There’s a paradox about using feedback in sales coaching.
Research from Gallup, McKinsey, and Harvard say that giving feedback should be the most used tool in a coach’s toolbox. In fact, it’s the basis for the coaching conversation. Yet for many coaches, feedback is still in its original wrapping—still shiny and new—showing few signs that it’s hardly been used.
In theory, there’s nothing complicated about sincere feedback. In practice (from the research perspective), it consistently receives a low rating by employees because it’s rarely done well.
Why Feedback Fails
In my experience, feedback often is confused with being critical—pointing out what isn’t working. This attitude stems from the perspective that coaching is first and foremost about rectifying actions that the sales rep is performing poorly. Coaches have forgotten to reinforce the objective context (or the big picture) for coaching: “What needs to be done?” and “What’s right for the business?” Instead, they pass on to reps subjective “wisdom.” But sometimes feedback simply needs to be positive reinforcement—shining a spotlight on what is working really well, and exploring why that is so coaches can tap into it as a resource for coaching other sales reps.
To further complicate matters, rather than spending time coaching high performers, most managers exhaust their energy and resources dealing with underachieving and average performers. When managers actually can find time to focus on sales stars, they assume that these stars already know how much their contributions are valued. You’ve told them, “You’re doing a great job.” So, isn’t that enough?
The importance of feedback to sales stars is simple: The opposite to love isn’t hate, it’s being ignored. And it’s this indifference that can cripple your relationship with them.
Stop right there. I already hear your response: “I’ve told my stars that they do a great job and that they have everything under control. But when I mention those things with them and tried to make it sincere, all I get back is a glazed look and a half smile. Isn’t this stating the bleeding obvious?”
Adding Value to Feedback
Perhaps it’s time to provoke conventional thinking. Consider this: As social animals, we all have a basic psychological need to be recognized and acknowledged. Everyone needs to feel a sense of accomplishment. We actually expect it.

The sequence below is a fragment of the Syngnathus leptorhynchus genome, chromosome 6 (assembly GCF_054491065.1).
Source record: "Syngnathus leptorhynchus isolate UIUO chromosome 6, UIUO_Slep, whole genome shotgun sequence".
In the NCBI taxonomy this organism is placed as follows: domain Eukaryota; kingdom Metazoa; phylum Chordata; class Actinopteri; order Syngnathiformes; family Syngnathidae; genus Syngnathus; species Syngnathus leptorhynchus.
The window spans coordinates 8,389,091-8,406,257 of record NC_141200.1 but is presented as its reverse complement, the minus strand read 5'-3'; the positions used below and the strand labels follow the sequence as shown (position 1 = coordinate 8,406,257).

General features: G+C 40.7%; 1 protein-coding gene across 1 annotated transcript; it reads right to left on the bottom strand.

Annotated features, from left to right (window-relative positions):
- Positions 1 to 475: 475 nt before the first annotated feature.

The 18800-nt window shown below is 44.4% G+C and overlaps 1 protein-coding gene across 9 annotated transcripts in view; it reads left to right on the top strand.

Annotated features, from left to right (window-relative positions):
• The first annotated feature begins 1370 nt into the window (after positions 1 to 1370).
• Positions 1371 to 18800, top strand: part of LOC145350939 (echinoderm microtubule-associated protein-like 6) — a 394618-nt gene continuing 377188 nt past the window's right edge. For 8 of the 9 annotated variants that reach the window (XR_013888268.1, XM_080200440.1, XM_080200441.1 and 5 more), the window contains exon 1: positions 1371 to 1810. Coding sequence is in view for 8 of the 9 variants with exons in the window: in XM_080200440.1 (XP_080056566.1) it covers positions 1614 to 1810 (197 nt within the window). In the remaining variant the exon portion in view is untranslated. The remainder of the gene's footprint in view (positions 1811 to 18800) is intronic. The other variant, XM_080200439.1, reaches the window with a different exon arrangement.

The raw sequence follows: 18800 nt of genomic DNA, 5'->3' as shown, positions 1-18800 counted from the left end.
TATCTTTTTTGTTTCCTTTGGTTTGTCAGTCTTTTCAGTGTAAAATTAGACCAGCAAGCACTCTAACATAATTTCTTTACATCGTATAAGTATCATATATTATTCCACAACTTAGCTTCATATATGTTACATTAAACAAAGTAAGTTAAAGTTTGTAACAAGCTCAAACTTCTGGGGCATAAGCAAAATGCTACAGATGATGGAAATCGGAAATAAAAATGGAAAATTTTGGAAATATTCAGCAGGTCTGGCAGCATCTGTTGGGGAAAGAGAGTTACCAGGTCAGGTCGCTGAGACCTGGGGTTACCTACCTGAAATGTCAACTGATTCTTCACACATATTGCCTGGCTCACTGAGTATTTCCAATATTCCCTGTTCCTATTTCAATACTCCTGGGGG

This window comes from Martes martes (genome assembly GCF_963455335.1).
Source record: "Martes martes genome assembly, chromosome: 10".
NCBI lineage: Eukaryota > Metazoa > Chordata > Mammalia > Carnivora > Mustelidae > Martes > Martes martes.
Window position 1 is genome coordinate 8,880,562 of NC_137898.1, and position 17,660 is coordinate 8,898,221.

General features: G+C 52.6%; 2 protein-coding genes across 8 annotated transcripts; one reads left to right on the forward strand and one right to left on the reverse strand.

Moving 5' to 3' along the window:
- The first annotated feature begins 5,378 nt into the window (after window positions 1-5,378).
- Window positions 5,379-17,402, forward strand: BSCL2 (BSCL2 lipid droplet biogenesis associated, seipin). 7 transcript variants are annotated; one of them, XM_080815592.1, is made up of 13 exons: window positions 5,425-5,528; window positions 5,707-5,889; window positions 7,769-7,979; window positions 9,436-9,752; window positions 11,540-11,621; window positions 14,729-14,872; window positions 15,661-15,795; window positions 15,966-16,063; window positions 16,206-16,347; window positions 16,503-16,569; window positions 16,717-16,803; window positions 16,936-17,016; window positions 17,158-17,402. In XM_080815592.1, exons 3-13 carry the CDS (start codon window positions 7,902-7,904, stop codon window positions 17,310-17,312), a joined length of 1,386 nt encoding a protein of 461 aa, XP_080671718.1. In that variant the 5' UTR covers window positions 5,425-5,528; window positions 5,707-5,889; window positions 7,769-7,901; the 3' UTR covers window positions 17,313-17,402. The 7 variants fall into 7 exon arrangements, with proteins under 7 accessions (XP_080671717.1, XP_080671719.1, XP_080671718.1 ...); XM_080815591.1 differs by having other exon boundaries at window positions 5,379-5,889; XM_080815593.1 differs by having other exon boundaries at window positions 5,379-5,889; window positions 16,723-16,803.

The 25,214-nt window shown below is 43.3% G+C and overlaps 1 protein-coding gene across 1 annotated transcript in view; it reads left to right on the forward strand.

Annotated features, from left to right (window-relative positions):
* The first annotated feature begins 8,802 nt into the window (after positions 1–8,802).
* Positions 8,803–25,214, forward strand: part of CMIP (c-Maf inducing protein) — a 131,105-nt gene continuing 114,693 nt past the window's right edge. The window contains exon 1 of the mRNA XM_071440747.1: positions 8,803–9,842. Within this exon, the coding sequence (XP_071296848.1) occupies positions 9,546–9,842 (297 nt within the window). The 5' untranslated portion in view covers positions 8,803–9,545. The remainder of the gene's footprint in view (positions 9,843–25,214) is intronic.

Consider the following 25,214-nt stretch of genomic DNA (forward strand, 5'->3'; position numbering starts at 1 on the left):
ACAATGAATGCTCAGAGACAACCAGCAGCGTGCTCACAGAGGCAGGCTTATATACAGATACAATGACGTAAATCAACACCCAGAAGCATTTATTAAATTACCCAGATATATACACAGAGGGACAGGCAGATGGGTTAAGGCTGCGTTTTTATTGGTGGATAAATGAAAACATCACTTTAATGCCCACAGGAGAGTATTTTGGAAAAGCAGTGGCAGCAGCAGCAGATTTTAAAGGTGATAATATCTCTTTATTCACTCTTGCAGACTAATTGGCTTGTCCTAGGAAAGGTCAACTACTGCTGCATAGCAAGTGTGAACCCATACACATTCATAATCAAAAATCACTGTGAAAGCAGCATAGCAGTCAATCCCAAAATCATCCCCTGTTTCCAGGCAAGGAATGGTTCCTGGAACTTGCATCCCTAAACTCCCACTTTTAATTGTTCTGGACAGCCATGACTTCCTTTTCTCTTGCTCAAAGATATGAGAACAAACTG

In addition, Gallup research has found that the best way to give feedback is to link comments with the star’s own values and beliefs first. Then link the comments with what happened in the sales interaction. Often, feedback is only based on the latter. So that means if you haven’t checked-in on your grasp of your star’s values and beliefs, your feedback won’t be as meaningful. And as sales stars, their values and beliefs are likely to be different from the other team members.
Next, decide what you’re actually giving feedback on. Studies have shown that feedback is far more powerful if there is an objective context to performance. Do you have company or team consensus for what “success” or “a good job” looks like?
Have you discussed with your sales team how determining success applies to their work (as sales star vs. average performers) to establish your and their expectations of performance? If your feedback is an expression of your (subjective) opinion of performance, then there’s more potential for resistance, debate, or argument.
Feedback Leads Stars to New Heights
Finally, the CEB/ Sales Executive Council’s research says that, for sales stars, you should also be focusing your coaching time on working with them to create further business-building opportunities.
So, before the sales call agree on what immediate and future issues you’ll focus on. Remember to recall the behavior seen in the sales call rather than the outcome of the call. Then, the post-call discussion can center on “what went well/was good/worked?” and “what would you do differently?” This relates to both immediate issues and future opportunities.
By now, you can see that great feedback takes a fair bit of preparation and attention to detail. You would expect the sales star to put a fair bit of effort into planning and preparing for a sales call on a high priority customer; you should be apply the same effort.
The funny thing is that the sales star will notice and respect the preparation—just as any high-priority customer would—and respond appropriately. In other words, give respect to receive it.
One caveat: Never think or say to your star that “there is nothing that you need to work on.” Renowned business coach, Marshall Goldsmith, maintains that (in a survey of over 4 million leaders) the highest ranked behavior of top performers is a commitment to self-improvement. Sales stars want—and need—to learn and grow both themselves and their business.
All in all, never waste an opportunity to 1) catch stars being successful and 2) help them be even more successful.